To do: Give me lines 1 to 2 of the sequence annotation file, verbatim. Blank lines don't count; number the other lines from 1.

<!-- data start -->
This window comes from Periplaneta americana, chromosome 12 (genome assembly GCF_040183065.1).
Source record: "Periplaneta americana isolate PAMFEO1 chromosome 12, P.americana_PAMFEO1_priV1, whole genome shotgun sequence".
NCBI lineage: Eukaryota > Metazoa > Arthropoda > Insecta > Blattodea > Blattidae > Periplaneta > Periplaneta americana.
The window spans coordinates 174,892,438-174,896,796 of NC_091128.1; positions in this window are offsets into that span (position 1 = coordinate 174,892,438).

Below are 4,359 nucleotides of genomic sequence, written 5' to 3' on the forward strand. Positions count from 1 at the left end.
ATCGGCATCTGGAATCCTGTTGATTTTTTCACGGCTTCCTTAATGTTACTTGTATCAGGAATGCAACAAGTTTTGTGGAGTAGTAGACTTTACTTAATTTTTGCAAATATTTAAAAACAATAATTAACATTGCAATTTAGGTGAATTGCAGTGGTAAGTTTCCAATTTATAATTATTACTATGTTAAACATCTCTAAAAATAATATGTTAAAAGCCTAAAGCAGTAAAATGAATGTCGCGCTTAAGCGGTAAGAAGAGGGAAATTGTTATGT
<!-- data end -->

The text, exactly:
This window comes from Periplaneta americana, chromosome 12 (genome assembly GCF_040183065.1).
Source record: "Periplaneta americana isolate PAMFEO1 chromosome 12, P.americana_PAMFEO1_priV1, whole genome shotgun sequence".